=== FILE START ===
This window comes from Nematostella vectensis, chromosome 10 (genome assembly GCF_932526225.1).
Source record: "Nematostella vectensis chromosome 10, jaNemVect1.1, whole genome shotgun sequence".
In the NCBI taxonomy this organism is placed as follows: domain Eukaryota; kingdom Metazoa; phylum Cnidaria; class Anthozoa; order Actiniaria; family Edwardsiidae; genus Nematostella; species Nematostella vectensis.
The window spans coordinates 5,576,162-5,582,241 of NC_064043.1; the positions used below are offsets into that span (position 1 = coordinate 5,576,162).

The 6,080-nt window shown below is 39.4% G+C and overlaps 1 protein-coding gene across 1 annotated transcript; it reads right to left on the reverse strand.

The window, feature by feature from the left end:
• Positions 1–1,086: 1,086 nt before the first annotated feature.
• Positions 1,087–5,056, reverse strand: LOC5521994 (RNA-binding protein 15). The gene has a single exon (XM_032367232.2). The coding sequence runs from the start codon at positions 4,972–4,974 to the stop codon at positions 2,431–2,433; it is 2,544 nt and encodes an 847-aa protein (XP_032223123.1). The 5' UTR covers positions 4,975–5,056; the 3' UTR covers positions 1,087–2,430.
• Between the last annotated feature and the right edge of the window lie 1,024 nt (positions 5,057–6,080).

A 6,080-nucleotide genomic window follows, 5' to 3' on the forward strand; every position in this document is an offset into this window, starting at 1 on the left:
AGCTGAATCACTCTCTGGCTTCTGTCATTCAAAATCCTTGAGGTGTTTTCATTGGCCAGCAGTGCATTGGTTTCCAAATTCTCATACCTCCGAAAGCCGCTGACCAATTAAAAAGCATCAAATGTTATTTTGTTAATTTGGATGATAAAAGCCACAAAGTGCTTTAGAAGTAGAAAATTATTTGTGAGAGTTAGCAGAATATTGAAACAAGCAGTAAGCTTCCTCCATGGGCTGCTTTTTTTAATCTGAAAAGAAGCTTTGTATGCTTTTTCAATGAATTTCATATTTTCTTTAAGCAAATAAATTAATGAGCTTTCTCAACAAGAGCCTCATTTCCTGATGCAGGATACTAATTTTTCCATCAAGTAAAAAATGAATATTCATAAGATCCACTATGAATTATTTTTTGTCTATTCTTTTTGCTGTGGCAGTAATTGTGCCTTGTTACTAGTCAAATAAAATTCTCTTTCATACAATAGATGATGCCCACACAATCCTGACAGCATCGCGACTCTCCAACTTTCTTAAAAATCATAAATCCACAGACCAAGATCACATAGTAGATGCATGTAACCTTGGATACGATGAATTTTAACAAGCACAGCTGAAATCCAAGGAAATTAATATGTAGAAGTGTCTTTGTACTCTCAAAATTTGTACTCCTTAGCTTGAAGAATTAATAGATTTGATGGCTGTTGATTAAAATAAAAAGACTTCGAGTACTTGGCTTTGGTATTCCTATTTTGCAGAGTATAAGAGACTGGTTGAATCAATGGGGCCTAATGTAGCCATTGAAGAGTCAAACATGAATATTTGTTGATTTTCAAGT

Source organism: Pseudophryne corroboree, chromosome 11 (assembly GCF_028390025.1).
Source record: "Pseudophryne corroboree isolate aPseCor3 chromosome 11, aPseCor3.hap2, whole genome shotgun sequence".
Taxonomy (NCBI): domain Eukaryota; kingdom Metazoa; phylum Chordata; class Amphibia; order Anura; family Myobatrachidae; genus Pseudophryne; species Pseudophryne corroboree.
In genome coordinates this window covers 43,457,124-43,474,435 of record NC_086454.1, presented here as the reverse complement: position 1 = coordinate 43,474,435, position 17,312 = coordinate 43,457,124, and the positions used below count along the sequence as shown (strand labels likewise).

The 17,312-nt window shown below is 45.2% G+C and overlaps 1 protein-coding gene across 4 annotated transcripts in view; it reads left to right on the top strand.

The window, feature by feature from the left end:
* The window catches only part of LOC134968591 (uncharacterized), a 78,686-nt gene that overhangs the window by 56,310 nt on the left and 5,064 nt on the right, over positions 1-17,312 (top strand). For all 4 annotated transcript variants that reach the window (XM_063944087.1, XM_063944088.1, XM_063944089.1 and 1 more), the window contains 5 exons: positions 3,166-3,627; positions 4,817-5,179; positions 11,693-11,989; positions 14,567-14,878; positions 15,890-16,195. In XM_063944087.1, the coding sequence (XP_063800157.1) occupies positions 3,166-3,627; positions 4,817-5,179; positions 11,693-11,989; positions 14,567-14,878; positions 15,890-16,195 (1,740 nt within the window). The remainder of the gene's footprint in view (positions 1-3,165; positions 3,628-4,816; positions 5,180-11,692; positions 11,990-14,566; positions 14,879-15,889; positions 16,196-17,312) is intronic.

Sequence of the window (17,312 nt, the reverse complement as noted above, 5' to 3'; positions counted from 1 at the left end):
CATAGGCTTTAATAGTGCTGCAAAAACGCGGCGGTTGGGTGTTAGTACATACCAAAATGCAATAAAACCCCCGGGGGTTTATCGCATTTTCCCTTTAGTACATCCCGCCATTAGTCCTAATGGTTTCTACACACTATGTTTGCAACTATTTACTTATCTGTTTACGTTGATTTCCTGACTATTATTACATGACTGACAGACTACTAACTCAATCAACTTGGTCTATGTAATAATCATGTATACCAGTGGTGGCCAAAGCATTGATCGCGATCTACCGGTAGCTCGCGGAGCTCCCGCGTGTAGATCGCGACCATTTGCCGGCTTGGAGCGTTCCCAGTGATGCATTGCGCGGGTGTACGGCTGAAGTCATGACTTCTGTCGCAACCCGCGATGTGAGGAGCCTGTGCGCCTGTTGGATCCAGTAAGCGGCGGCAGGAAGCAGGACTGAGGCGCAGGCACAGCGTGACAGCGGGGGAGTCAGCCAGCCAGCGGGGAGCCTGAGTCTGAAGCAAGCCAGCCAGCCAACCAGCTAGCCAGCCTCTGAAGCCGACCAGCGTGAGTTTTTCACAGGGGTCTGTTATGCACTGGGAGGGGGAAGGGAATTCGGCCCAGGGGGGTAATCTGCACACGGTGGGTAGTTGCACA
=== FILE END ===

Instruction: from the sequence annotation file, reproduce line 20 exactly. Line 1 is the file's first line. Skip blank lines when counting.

CATAGGCTTTAATAGTGCTGCAAAAACGCGGCGGTTGGGTGTTAGTACATACCAAAATGCAATAAAACCCCCGGGGGTTTATCGCATTTTCCCTTTAGTACATCCCGCCATTAGTCCTAATGGTTTCTACACACTATGTTTGCAACTATTTACTTATCTGTTTACGTTGATTTCCTGACTATTATTACATGACTGACAGACTACTAACTCAATCAACTTGGTCTATGTAATAATCATGTATACCAGTGGTGGCCAAAGCATTGATCGCGATCTACCGGTAGCTCGCGGAGCTCCCGCGTGTAGATCGCGACCATTTGCCGGCTTGGAGCGTTCCCAGTGATGCATTGCGCGGGTGTACGGCTGAAGTCATGACTTCTGTCGCAACCCGCGATGTGAGGAGCCTGTGCGCCTGTTGGATCCAGTAAGCGGCGGCAGGAAGCAGGACTGAGGCGCAGGCACAGCGTGACAGCGGGGGAGTCAGCCAGCCAGCGGGGAGCCTGAGTCTGAAGCAAGCCAGCCAGCCAACCAGCTAGCCAGCCTCTGAAGCCGACCAGCGTGAGTTTTTCACAGGGGTCTGTTATGCACTGGGAGGGGGAAGGGAATTCGGCCCAGGGGGGTAATCTGCACACGGTGGGTAGTTGCACA